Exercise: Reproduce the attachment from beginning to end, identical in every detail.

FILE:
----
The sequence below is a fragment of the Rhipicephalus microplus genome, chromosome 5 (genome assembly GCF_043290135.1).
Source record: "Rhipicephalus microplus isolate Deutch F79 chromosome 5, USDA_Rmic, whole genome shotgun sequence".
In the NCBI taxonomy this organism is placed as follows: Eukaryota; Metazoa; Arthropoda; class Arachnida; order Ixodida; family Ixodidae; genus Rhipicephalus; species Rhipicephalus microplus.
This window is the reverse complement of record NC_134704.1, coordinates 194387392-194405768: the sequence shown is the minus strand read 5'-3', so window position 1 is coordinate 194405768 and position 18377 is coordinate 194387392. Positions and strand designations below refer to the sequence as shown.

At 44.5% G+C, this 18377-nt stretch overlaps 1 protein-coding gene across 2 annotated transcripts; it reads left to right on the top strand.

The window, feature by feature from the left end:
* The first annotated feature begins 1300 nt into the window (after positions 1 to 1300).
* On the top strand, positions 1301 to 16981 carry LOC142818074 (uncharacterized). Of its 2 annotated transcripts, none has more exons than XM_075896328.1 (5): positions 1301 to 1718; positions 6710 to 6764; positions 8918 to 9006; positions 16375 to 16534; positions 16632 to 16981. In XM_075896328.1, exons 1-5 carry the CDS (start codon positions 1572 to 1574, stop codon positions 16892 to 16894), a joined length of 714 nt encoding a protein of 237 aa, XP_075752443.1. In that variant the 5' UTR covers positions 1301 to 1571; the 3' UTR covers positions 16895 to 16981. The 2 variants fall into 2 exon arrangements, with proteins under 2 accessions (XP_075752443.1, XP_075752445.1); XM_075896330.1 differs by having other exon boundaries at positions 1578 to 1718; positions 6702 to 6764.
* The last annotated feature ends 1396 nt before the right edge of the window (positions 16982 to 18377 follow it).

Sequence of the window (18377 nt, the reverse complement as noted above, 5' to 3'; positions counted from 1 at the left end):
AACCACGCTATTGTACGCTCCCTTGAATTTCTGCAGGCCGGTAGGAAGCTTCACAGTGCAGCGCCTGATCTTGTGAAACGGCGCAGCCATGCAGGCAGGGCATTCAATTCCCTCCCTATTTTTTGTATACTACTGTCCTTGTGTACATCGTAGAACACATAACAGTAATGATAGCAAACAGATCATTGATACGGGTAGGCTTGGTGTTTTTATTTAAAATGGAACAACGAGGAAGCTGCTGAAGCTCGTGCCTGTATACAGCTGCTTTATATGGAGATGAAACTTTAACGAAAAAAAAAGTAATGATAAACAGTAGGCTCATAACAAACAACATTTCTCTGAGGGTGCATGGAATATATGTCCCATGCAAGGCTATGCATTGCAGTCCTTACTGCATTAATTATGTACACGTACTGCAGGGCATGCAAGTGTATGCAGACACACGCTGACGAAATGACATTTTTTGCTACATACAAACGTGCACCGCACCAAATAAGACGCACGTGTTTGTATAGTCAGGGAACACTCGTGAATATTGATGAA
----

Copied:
The sequence below is a fragment of the Rhipicephalus microplus genome, chromosome 5 (genome assembly GCF_043290135.1).
Source record: "Rhipicephalus microplus isolate Deutch F79 chromosome 5, USDA_Rmic, whole genome shotgun sequence".
In the NCBI taxonomy this organism is placed as follows: Eukaryota; Metazoa; Arthropoda; class Arachnida; order Ixodida; family Ixodidae; genus Rhipicephalus; species Rhipicephalus microplus.
This window is the reverse complement of record NC_134704.1, coordinates 194387392-194405768: the sequence shown is the minus strand read 5'-3', so window position 1 is coordinate 194405768 and position 18377 is coordinate 194387392. Positions and strand designations below refer to the sequence as shown.

At 44.5% G+C, this 18377-nt stretch overlaps 1 protein-coding gene across 2 annotated transcripts; it reads left to right on the top strand.

The window, feature by feature from the left end:
* The first annotated feature begins 1300 nt into the window (after positions 1 to 1300).
* On the top strand, positions 1301 to 16981 carry LOC142818074 (uncharacterized). Of its 2 annotated transcripts, none has more exons than XM_075896328.1 (5): positions 1301 to 1718; positions 6710 to 6764; positions 8918 to 9006; positions 16375 to 16534; positions 16632 to 16981. In XM_075896328.1, exons 1-5 carry the CDS (start codon positions 1572 to 1574, stop codon positions 16892 to 16894), a joined length of 714 nt encoding a protein of 237 aa, XP_075752443.1. In that variant the 5' UTR covers positions 1301 to 1571; the 3' UTR covers positions 16895 to 16981. The 2 variants fall into 2 exon arrangements, with proteins under 2 accessions (XP_075752443.1, XP_075752445.1); XM_075896330.1 differs by having other exon boundaries at positions 1578 to 1718; positions 6702 to 6764.
* The last annotated feature ends 1396 nt before the right edge of the window (positions 16982 to 18377 follow it).

Sequence of the window (18377 nt, the reverse complement as noted above, 5' to 3'; positions counted from 1 at the left end):
AACCACGCTATTGTACGCTCCCTTGAATTTCTGCAGGCCGGTAGGAAGCTTCACAGTGCAGCGCCTGATCTTGTGAAACGGCGCAGCCATGCAGGCAGGGCATTCAATTCCCTCCCTATTTTTTGTATACTACTGTCCTTGTGTACATCGTAGAACACATAACAGTAATGATAGCAAACAGATCATTGATACGGGTAGGCTTGGTGTTTTTATTTAAAATGGAACAACGAGGAAGCTGCTGAAGCTCGTGCCTGTATACAGCTGCTTTATATGGAGATGAAACTTTAACGAAAAAAAAAGTAATGATAAACAGTAGGCTCATAACAAACAACATTTCTCTGAGGGTGCATGGAATATATGTCCCATGCAAGGCTATGCATTGCAGTCCTTACTGCATTAATTATGTACACGTACTGCAGGGCATGCAAGTGTATGCAGACACACGCTGACGAAATGACATTTTTTGCTACATACAAACGTGCACCGCACCAAATAAGACGCACGTGTTTGTATAGTCAGGGAACACTCGTGAATATTGATGAA